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this weekend you go to new port, rhode island with the help of our cable partners we'll explore new port's rich history. we'll visit redwood library, and then author peter keernen on his book "american mojo". >> the middle class has been the centerpiece. it's our dna. it has become our central nervous system, and when it prospers, the rest of the economy prospers. when it doesn't, what it tends to do is create sort of a barbell effect where the two uncertainties are a few people get really, really rich, and the poor get really, really poor. and the balance between these two, the key sort of fulcrum position is the middle class. >> on sunday at 2 p.m. on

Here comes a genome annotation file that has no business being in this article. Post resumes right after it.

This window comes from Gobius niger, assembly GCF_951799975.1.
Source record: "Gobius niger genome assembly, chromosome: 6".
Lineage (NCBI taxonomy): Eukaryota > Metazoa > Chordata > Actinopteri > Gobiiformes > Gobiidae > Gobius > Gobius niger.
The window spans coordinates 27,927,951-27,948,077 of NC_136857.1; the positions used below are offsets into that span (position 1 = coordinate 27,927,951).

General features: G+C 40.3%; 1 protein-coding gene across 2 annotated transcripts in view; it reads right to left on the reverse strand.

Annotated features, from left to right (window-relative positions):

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american history tv, hear about new port's history as the largest slave trading port in north america. >> settled in 1639 over the course of the next 100 years new port and rhode island would become not only one of the most active ports but also the most active slave port. between 1705 and 1805, new port merchants and bristol mur chants were responsible for nearly 1,000 slaving voyages from rhode island to the west indies and back to rhode island. they transported about 100,000 africans during that period. >> watch c-span cities tour on book tv on c-span2 and sunday at 2:00 p.m. on american history tv on c-span3. working with our cable affiliates as we explore